Wakefield said he envisions a dialogue not only between international artists but also between the contemporary art and the ancient site. The art, he said, will span sculpture, video and installations, among other genres, as in past Desert X shows. The organization would not say how much each artist is being paid to participate.
Thematically, visitors can expect an exhibition heavily focused on environmental issues as well as the culture, ecology, physical beauty and history of the region, organizers said.
“Also, issues of connectedness, in different ways, is a theme that runs through it,” Wakefield said. “How we connect different parts of the world, culturally, and through these shared environments, in this case deserts.”
Multimedia artist Manal AlDowayan, who was born and raised in Saudi Arabia and now lives and works between Dubai and London, addresses visibility, invisibility and representations of Saudi women and minorities in her work. But for Desert X AlUla, she’s focusing on puddles: Her “Now You See Me, Now You Don’t” is described as a playful interactive installation involving glowing trampolines, illuminated from below, that visitors can jump on.
“I’m trying to re-create a puddle and bring attention to the idea of water scarcity,” AlDowayan said.
AlDowayan isn’t concerned about censorship. “The struggle of self-censorship is real with every artist, everywhere,” she said. “But nowhere in the [invitation] did it say you couldn’t do this or that — there were no restrictions. They were basically saying, ‘Dream big and bring us your ideas.’”
Albuquerque, who has shown art installations in five deserts around the world, says she has “no concerns” about being a female artist making work — about a powerful woman — in Saudi Arabia. “It’s not that I’m not aware,” she said of her involvement in a Saudi government-funded project. “But I think art transcends a lot of political issues. It’s about wanting to utilize art to make a statement and to help communicate.”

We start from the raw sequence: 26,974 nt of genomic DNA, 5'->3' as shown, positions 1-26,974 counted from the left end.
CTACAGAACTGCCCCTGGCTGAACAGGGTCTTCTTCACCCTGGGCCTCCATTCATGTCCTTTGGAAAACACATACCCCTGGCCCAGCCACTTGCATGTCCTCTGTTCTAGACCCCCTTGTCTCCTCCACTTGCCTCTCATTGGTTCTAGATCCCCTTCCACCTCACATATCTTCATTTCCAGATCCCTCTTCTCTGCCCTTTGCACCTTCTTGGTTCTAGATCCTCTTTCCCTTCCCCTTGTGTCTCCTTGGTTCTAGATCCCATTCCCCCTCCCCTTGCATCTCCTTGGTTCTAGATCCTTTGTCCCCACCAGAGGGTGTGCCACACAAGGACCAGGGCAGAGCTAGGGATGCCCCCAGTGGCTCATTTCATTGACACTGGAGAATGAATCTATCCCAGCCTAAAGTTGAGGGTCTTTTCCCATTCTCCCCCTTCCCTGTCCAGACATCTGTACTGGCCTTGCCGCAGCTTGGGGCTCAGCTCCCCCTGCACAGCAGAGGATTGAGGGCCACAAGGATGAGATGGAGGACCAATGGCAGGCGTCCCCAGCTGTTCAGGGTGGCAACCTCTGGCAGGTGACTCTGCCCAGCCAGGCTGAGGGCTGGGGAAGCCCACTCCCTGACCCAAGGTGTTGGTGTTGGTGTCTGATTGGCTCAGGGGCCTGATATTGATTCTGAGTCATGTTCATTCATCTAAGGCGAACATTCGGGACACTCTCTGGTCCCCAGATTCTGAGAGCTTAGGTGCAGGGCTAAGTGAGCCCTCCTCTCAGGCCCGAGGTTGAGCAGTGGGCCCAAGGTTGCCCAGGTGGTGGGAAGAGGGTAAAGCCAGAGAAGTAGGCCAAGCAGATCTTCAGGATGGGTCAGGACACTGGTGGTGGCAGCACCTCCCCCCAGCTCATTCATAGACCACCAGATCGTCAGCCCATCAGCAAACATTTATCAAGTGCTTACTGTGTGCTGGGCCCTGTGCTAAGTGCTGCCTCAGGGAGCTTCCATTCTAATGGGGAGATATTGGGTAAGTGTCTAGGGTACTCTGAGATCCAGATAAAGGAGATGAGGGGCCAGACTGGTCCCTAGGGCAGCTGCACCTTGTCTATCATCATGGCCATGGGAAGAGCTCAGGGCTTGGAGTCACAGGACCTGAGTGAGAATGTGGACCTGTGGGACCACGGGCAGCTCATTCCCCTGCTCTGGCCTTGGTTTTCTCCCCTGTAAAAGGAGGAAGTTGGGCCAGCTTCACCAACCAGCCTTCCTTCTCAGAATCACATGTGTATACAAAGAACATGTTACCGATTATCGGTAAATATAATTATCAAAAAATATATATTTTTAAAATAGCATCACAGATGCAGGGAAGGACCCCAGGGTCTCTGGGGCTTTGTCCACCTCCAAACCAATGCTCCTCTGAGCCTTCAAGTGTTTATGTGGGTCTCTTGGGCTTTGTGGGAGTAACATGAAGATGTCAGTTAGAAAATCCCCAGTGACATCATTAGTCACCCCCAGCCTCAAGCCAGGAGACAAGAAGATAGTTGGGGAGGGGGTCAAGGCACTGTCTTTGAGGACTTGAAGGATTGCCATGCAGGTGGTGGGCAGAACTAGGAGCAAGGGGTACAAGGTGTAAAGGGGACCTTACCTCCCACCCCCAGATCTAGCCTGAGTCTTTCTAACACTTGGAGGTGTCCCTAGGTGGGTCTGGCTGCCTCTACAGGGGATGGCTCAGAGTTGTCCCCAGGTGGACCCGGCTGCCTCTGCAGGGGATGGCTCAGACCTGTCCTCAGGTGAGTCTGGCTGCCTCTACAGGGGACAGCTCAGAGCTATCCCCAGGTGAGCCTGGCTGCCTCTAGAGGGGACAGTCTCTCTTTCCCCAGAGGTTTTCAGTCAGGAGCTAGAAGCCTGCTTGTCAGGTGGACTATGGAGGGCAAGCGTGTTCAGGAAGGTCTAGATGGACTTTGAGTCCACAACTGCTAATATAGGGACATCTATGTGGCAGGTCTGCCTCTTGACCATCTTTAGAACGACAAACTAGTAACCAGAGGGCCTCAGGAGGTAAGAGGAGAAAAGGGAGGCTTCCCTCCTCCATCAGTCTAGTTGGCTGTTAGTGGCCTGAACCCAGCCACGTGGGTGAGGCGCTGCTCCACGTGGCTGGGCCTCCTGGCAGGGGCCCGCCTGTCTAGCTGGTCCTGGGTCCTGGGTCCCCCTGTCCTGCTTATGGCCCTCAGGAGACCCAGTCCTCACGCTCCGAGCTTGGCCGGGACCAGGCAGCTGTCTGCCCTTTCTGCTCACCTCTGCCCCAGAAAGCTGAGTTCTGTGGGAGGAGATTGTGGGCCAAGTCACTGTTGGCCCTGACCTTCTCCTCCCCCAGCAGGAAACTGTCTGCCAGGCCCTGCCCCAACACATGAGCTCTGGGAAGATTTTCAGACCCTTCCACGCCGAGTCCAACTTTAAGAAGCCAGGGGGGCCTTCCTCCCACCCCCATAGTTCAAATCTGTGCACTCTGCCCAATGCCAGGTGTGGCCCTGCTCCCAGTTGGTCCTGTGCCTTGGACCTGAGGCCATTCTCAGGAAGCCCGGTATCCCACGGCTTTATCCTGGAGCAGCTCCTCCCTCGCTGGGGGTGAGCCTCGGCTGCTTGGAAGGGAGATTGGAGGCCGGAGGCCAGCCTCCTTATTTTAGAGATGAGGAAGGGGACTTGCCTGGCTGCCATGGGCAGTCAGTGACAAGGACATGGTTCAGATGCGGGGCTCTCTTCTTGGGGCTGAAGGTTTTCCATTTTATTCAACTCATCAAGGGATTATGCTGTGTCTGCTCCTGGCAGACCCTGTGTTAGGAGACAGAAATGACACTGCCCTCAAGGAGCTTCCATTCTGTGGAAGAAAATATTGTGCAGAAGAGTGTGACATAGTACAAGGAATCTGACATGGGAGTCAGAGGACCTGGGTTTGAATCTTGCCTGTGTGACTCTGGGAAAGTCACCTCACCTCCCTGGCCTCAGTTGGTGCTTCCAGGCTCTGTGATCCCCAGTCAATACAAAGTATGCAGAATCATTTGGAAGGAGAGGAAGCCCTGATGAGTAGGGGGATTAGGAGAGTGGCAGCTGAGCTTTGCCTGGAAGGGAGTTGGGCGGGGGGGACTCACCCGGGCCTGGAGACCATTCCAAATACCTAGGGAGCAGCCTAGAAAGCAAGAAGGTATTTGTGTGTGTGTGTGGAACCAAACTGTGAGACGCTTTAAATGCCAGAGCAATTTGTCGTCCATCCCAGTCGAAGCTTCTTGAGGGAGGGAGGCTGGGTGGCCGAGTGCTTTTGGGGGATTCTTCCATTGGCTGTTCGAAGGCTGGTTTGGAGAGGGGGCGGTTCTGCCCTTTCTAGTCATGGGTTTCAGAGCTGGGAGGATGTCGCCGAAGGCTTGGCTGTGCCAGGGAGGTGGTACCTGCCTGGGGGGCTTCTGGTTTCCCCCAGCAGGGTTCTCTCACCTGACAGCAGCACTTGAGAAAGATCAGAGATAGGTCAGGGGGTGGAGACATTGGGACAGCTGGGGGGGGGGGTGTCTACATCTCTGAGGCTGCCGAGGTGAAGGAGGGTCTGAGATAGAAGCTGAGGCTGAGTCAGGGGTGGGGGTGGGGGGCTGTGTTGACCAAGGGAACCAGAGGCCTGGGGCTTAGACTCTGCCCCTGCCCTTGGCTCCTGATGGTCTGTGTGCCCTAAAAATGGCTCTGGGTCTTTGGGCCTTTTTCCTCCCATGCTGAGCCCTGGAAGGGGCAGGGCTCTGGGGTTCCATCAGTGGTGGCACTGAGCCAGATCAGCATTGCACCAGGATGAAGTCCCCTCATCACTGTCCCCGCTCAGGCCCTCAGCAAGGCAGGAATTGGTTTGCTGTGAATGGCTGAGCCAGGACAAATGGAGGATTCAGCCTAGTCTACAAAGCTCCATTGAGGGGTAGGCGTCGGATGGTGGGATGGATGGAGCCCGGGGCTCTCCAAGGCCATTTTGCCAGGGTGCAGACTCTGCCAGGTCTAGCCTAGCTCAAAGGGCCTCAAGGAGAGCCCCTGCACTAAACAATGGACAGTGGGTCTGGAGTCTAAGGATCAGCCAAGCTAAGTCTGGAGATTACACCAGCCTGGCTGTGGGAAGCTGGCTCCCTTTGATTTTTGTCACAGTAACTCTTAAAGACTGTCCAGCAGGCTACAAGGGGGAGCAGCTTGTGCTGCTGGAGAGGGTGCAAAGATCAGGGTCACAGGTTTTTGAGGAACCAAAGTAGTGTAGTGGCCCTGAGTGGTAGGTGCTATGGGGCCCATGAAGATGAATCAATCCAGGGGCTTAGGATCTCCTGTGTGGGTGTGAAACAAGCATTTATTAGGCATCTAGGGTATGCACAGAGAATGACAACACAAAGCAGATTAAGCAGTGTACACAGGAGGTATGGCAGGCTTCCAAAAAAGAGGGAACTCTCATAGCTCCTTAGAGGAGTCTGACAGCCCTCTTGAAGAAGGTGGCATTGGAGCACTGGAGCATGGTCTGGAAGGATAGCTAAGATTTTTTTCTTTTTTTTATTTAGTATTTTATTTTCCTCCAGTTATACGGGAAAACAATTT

Lita Albuquerque knelt down to get closer to the ground.
For Desert X AlUla, Albuquerque is creating a sculptural installation that will stretch across a mile or so. The land art continues her narrative about a 25th century female astronaut who travels to Earth to teach people about the stars. “It’s about interstellar consciousness,” she said.
Co-curator Farsi said including educational programming in the exhibition, particularly for Saudi students, will be key.
“This is the first opportunity of its kind in the kingdom,” Farsi said. “It wasn’t part of our upbringing here to be exposed to all this art and culture. Now, with the opening, it’s such a great opportunity. [The exhibition] is so rich in its content. We want to elevate the art appreciation.”
None of the artists Wakefield reached out to for possible inclusion in the exhibition, he said, declined to participate for political or moral reasons.
“The reason everyone wants to do this, the artists and myself, is to open up dialogue,” he said. “The common voice among all the artists I’ve been working with has been, ‘If you don’t give people the opportunity to change their hearts and minds and become engaged with outside cultures, then you’re part of the problem, not part of the solution.’”
Desert X AlUla is a bold and important move from a young organization, Davis said. “We’ve been bold from the start.”